Tectonic shifts in the political landscape caused by Greece’s economic meltdown have fomented a tacit alliance between Orthodox Church leaders and the secular left-wing SYRIZA party, analysts say.
Poised to win the next parliamentary election, whenever that may take place, SYRIZA chief Alexis Tsipras appears keen to build bridges with the deeply conservative Church, which, controversially for some, remains one of the most influential institutions in the debt-hit country.
In response to SYRIZA’s rise, analysts say, Archbishop Ieronymos wants to establish a platform for discussion with the main opposition, like it has with other parties.
Such rapprochement may come as a surprise considering the two sides’ differences on a series of key issues, including the separation of Church and state – a perennial demand of the liberal faction of Greek society.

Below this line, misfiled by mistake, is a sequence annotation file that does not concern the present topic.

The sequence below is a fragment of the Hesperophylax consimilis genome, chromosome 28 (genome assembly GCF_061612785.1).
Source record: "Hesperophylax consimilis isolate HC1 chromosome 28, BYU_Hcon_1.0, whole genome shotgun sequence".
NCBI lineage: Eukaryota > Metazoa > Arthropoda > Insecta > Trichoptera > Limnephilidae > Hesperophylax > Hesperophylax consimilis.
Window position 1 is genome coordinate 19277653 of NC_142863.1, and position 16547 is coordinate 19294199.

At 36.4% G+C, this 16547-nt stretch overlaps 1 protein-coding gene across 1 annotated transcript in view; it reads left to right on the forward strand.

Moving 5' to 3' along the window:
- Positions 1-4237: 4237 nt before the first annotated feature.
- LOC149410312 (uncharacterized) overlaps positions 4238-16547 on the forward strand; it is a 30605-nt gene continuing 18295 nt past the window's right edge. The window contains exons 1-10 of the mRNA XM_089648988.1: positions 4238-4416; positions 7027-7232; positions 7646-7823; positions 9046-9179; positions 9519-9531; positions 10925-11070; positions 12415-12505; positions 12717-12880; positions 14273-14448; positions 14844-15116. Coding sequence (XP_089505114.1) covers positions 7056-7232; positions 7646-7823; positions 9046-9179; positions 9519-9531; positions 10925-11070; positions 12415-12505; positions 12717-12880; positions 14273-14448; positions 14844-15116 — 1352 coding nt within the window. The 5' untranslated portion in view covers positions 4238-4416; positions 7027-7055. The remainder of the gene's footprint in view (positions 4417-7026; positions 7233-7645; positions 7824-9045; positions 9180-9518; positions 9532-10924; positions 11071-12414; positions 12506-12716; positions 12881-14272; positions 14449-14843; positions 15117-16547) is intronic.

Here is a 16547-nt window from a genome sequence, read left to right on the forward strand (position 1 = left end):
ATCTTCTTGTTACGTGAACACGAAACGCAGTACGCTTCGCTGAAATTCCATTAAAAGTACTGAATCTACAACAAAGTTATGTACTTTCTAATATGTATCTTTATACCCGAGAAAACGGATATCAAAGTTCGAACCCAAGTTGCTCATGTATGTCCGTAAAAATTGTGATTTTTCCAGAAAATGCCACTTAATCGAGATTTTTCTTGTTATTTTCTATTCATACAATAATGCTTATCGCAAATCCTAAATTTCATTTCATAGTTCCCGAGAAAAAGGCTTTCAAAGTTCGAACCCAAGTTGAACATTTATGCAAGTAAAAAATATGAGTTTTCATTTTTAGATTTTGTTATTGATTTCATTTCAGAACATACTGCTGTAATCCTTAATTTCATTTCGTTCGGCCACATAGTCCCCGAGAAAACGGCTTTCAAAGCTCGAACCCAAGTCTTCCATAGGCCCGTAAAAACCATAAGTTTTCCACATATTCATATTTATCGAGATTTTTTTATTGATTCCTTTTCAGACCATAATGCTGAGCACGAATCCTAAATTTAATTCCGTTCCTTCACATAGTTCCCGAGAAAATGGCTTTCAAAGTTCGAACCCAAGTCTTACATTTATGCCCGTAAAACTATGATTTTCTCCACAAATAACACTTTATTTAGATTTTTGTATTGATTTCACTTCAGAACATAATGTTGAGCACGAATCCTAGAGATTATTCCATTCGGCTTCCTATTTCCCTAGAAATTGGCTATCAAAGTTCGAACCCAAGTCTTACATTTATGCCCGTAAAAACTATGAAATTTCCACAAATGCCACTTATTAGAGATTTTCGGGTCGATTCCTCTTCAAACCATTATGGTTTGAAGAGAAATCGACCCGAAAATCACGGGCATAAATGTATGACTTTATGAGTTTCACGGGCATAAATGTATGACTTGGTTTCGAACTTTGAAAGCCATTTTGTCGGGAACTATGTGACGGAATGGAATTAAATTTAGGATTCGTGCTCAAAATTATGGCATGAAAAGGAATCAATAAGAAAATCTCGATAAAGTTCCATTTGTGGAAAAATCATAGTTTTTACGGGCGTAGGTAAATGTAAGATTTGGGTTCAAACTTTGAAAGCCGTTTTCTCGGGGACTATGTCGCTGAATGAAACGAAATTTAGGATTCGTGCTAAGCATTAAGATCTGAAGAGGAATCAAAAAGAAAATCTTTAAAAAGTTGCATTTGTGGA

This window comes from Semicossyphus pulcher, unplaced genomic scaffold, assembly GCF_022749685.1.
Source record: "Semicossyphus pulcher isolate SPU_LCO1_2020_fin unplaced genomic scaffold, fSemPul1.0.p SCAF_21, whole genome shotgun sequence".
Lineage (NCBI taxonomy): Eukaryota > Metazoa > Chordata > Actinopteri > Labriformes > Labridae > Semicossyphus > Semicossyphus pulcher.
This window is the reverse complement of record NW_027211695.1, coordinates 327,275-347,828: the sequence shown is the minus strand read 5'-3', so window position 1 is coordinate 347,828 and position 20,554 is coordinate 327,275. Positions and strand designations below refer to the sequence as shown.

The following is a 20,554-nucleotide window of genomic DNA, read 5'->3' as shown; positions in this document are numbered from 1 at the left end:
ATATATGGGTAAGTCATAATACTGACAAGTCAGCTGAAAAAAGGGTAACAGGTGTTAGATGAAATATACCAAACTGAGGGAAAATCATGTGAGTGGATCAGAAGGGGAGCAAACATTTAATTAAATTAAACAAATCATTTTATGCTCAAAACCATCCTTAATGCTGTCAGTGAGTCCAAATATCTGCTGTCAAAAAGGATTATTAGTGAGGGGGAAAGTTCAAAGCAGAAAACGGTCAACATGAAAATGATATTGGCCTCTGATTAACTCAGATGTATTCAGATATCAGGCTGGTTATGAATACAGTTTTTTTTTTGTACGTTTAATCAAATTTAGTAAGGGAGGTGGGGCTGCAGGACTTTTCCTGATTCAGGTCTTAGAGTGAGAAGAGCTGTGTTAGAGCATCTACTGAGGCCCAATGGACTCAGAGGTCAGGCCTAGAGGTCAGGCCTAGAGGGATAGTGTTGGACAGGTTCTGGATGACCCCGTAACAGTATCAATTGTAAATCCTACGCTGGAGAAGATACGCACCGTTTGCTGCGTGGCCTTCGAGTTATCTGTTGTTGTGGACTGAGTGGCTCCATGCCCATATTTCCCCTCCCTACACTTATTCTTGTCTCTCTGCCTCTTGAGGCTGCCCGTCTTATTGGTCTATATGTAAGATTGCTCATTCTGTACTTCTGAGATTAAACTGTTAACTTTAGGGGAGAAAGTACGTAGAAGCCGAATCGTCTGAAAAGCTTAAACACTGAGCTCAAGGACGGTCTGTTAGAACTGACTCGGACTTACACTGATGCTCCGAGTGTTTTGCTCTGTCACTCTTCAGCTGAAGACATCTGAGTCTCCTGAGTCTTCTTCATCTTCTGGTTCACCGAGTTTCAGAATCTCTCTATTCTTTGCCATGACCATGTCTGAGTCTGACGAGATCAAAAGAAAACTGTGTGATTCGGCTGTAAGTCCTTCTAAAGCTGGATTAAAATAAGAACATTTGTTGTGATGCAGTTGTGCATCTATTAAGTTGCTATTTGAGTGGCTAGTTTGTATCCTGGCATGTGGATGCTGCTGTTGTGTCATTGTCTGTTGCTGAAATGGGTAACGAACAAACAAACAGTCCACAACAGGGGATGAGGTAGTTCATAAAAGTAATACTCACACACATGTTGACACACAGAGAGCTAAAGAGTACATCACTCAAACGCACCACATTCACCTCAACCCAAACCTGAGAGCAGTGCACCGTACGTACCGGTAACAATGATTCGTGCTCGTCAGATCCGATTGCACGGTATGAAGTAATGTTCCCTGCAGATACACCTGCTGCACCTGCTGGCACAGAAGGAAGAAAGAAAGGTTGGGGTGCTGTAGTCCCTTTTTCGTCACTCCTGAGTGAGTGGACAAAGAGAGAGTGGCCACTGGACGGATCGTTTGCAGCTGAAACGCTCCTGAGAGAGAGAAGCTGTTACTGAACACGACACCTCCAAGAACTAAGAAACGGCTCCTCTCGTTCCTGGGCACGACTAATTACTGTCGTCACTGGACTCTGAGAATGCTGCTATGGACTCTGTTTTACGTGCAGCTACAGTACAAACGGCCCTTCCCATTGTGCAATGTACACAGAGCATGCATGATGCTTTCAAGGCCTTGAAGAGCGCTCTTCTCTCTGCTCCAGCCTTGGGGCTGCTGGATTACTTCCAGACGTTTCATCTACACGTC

Tsipras is not married to his longtime partner and mother of his two children, who have not been christened. But after the SYRIZA leader’s father Pavlos Tsipras died last month, Ieronymos officiated at the funeral.
The two sides have recently found common ground in their social work and criticism of Greece’s foreign creditors. Leftist officials have also welcomed the clergy’s denigration of the neofascist Golden Dawn party.
“We are very lucky that Ieronymos is archbishop at this difficult moment,” Nikos Pappas, a senior SYRIZA figure, told Kathimerini.
Orthodoxy is recognized by the Greek Constitution as the country’s official religion. Surveys suggest about 80 percent of Greeks believe in God. This makes them among Europe’s strongest Christians, although many are infrequent churchgoers.